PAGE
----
June 9, 2017

That Time We Picked Up Hitchhiker in Mexico

On our final day in Baja Sur, we drove from El Pescadero to San Jose del Cabo. The drive takes about 75 minutes via a toll road. Just before the toll booth there was a group outside their vehicle that flagged us down. A chinese man approached the window and spoke to us in spanish. I didn't understand more than his friend and the airport. I explained that our spanish isn't very good, he urged his friend over since she spoke english. They were headed to the airport from a city a couple hours away, and they only got as far as the toll booth due to a flat tire. She had a flight to Los Angeles in an hour and needed a ride to the airport. It was only a little out of our way so we offered to drop her off. She hurriedly said goodbye to her friends, grabbed her suit case and hopped in the backseat of our Jeep. We chatted on the way and learned she lives in LA and works as a waitress at a popular hot pot restaurant. She enjoyed her stay with friends, but thought it was very hot. They are enjoying their time working in Mexico, but miss a variety of greens and vegetables. Particularly, bok choy. However, brief, it was nice getting to know her and we were happy to help her out. We got her to the airport with minutes to spare. She told us to call next time we were in LA.

With our good deed out of the way, we were off to our planned destination which was lunch at Flora Farms. It's popular with foodies and celebrities, it gets a lot of press. Every piece I've read written about Cabo seems to mention Flora Farms. I had to go see what the fuss was about. Dinner requires reservations and they are suggested for lunch. However, we like a gamble and showed hoping to be seated. Thankfully, it wasn't a problem. They led us to a table right away.

Flora Farms is more than a restaurant. It is a working ten acre organic farm. There is the farm, of course, and the restaurant. Also, there is a bar, shops and grocery onsite, along with culinary cottages living spaces (owner's have harvesting privileges), plus multiple event venues.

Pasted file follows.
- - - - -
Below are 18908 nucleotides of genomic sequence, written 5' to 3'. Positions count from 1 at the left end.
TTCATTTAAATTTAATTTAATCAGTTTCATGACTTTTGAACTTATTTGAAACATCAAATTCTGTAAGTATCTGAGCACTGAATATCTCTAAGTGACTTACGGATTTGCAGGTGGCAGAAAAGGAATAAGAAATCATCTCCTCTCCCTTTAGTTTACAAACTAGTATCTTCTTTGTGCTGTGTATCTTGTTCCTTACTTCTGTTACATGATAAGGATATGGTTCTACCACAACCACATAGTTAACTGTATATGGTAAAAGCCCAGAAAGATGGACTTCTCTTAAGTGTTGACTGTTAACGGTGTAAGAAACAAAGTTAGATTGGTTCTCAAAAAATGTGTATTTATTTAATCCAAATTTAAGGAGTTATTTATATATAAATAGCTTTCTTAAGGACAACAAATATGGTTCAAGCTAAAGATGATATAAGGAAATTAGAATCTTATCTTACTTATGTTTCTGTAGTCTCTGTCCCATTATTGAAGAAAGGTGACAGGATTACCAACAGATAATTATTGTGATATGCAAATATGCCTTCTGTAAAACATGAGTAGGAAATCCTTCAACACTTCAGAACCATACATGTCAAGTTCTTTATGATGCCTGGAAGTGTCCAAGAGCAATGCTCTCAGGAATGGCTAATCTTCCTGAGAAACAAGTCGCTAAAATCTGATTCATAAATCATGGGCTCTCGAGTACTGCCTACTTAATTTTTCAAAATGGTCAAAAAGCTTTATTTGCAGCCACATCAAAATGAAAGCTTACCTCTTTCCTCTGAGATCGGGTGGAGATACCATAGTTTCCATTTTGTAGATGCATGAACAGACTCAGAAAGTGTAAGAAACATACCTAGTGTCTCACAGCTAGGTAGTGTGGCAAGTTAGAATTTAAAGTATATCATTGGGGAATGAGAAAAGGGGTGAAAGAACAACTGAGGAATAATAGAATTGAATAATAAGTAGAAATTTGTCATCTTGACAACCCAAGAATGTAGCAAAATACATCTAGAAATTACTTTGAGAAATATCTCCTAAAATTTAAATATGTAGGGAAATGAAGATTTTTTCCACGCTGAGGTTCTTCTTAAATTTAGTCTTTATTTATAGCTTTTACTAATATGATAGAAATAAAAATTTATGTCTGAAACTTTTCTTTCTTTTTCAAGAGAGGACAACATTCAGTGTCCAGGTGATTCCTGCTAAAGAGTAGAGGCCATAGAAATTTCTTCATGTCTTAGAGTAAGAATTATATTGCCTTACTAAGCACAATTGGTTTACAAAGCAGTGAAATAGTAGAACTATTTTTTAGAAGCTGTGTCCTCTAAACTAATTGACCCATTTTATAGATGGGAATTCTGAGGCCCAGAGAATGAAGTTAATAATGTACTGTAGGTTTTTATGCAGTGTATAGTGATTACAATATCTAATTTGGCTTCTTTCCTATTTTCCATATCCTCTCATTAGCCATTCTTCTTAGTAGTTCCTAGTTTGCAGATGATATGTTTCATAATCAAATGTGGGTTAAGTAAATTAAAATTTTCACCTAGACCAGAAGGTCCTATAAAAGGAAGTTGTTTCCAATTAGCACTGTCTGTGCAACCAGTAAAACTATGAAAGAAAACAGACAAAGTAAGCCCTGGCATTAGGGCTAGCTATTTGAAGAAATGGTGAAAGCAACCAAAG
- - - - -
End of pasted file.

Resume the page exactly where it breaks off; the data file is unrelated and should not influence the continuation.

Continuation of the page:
It's quite the operation, but THE BREAD. Swoon. The bread was worth the trip alone. If I could eat it all day and night, I'd die a happy woman. The menu is drool worthy. We started with housemade burrata which was just as good if not better than what we had in Italy. We followed that up with butternut squash ravioli and sausage sandwich with pickled veggies which was reminiscent of banh mi. It was a lovely lunch and I'd be happy to stay all day, but we had to return the rental and catch a flight home.

Everything went smoothly, except that Frank was denied his butane lighter at security. His cigar accessories are never a problem leaving the US, but returning they're always confiscated when we don't have checked baggage. Lesson learned. Our connection in Phoenix was a breeze, though, longer than we'd prefer. I cannot say enough good things about Global Entry. It is super convenient and it saves so much time. Well worth the money spent.

Baja gets a bad rap, but we encountered no ill will in any of our travels and we never felt threatened. Getting trapped in the sand was only concern and friendly locals came to our rescue. Despite what the media portrays, I firmly believe that in most cases trouble only finds you when you go looking for it. Sure, you can be at the wrong place at the wrong time, but freak things can happen anywhere. Don't fear the chupacabras. Go! Have an adventure and relish in the beauty.

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